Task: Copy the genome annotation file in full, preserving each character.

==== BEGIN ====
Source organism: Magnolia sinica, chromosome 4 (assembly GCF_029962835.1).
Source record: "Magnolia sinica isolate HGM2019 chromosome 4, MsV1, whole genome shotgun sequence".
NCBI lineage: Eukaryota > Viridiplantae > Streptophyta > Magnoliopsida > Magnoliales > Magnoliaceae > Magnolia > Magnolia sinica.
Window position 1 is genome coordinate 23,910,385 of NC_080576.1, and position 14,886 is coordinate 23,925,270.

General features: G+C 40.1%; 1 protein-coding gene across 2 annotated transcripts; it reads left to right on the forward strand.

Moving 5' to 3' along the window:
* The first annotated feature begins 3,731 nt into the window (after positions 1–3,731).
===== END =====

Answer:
Source organism: Magnolia sinica, chromosome 4 (assembly GCF_029962835.1).
Source record: "Magnolia sinica isolate HGM2019 chromosome 4, MsV1, whole genome shotgun sequence".
NCBI lineage: Eukaryota > Viridiplantae > Streptophyta > Magnoliopsida > Magnoliales > Magnoliaceae > Magnolia > Magnolia sinica.
Window position 1 is genome coordinate 23,910,385 of NC_080576.1, and position 14,886 is coordinate 23,925,270.

General features: G+C 40.1%; 1 protein-coding gene across 2 annotated transcripts; it reads left to right on the forward strand.

Moving 5' to 3' along the window:
* The first annotated feature begins 3,731 nt into the window (after positions 1–3,731).